Etzwiler needed to travel to Owatonna, Minnesota, to close the sale of his home there. He left instructions about how to plow through it all but returned to find little progress and now even less time. "I'm thinking, we are in deep doo-doo here," says Etzwiler. "So basically, I just pulled the team together and said, 'This is the game plan; this is what we're doing going forward.'" Only by concerted teamwork and a two-stage process of sorting the merchandise did they get back on schedule.
Customer in Chief
As they moved into the home stretch, the pace was wearing down the managers. Boldrick was getting six hours or less of sleep each night. Many of the managers were working 100 hours a week. Etzwiler and Boldrick decided to ease off a bit. "I told Mike, 'We're killing the managers. Let's change it; let's do some things," says Etzwiler. "In the 5:00 meeting, you'd see some of them starting to drift off," Boldrick recalls. "I went to my senior managers and said, 'Schedule everybody a half day off, and I want to try to give everybody a full day off before we open.'"
Boldrick himself decided to head home at 1:00 p.m. on a Saturday for some badly needed sleep. An hour later, he was dozing off when he got a call from the store's marketing manager. "I'm sorry to wake you up, but I just got a call from the head of the advance team for the White House. He's stopping by, and he said maybe the President wants to visit sometime later."
"I better come in," said Boldrick.
"We can handle it."
"No, I'll come in."
Boldrick got onto the interstate to find it filled with traffic. Police were closing the exits, forcing cars to drive past the exit to Cabela's. On arriving at the store, Boldrick was greeted by four Secret Service agents and the "advance" man. "Mr. Boldrick, the President of the United States wants to come visit your store," said the White House official. "Would that be all right with you?"
"Well, absolutely," said Boldrick. "When?"
"In about 20 minutes."
Because of all the work to prepare the store for its opening, there were about 100 pallets of construction material near the front door, right where the President would enter. "You never saw people move a hundred pallets faster in your life," says Boldrick.
Passing through between campaign stops, President Bush arrived even sooner than expected. "Sure enough, his buses pull up, and he came walking out and met me at the door," Boldrick says. "We shook hands, and he went through the crowd, shook hands, and signed autographs. He was here about twenty minutes."
"We're at war, and they're asking him questions about things," says Rock. "Just to witness and take in the whole entire thing -- it was an awesome spectacle to behold," says Rock.
A strong sense of mission
Presidential visit or not, the store still had to meet its opening date. "The press releases were out. Everything was out. That was the date we had to live by," says Boldrick. But events beyond their control were conspiring to make it tough. Record rains meant they didn't have a parking lot or cement walks in front of the store until very near the end. The electricians were behind. Inventory scanners weren't working. The town drained the water out of the water tower, so the building did not have the water it needed if there should be a fire. The 680 pieces of taxidermy had to be secured in place.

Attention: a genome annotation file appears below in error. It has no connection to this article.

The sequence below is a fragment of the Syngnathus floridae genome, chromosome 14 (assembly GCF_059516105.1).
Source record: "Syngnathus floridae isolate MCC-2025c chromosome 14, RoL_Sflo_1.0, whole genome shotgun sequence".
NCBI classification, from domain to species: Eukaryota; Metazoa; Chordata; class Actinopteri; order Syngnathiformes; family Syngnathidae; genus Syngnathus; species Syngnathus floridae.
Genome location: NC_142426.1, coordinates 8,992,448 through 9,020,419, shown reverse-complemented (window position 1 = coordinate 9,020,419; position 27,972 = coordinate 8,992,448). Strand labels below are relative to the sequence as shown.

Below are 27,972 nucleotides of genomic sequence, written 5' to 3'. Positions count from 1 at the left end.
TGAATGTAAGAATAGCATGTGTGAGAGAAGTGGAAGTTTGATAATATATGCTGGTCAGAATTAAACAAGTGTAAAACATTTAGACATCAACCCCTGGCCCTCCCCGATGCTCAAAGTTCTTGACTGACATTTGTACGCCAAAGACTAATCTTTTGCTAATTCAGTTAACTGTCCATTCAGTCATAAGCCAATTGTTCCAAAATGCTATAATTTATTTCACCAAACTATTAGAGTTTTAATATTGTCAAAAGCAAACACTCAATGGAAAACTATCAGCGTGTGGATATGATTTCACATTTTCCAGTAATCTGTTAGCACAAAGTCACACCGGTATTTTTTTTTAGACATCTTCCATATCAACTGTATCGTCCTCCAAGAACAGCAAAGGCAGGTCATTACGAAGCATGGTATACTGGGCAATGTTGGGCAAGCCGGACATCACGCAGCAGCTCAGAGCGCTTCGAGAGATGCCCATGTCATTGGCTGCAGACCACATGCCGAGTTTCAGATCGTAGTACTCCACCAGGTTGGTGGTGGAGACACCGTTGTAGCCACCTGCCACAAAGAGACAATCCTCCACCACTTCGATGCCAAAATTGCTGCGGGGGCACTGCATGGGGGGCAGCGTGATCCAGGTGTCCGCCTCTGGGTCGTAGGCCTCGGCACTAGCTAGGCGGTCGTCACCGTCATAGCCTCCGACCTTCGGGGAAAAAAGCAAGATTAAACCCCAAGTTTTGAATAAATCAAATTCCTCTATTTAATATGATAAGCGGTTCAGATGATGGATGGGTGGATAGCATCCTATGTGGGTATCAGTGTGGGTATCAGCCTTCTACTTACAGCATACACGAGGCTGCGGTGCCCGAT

Through sheer hard work -- and teamwork -- the Wheeling employees pulled if off. One of the key drivers turned out to be the engagement of the employees. "It wouldn't have mattered if the building had fallen down on us. We would have propped up a corner and started selling because of how well they treated us," says Kidwell.
Indeed, when Gallup used its 12-item employee engagement metric (the Q 12) to measure the engagement level of the Wheeling team during the grand opening period, the new Cabela's employees reported a strong connection to the mission of the organization. More than 60% strongly agreed that the "mission or purpose of Cabela's makes me feel my job is important." Fewer than 10% of workgroups in Gallup's database have such a strong connection to the mission of their company. Those who work at the Wheeling store say that their mission and drive come from hiring people who love the outdoors, then managing them to bring out their best.
The Wheeling team members say that they pushed so hard to make the opening date because they were eager to work in a store that matches their enthusiasm for outdoor recreation. "It's not just a job to them," says Rock. "It's something that they like to do outside of work, so work is like a playground to them."
Photos of outdoor adventures adorn nearly every office and cubicle in the staff offices at the store. Ask almost anyone why they like working there, and they wax poetic about family memories of outdoor activities. "It's a bond," says Sacks. "My grandfather was always the most important person to me. That's what we did -- we fished together. Every Sunday, we'd go up to the lake together. If you enjoy what your family enjoys doing, you're going to spend a lot more time together. That's what I get out of the outdoors."
You don't have to prod Tabatha Klug much to get her to talk to about her hunting experiences. "I shot my first doe when I was seven," she says proudly. One day, she showed off a beautiful mounted turkey to a coworker, the 681 st piece of taxidermy in the store. She not only shot it, but she did the preserving and mounting.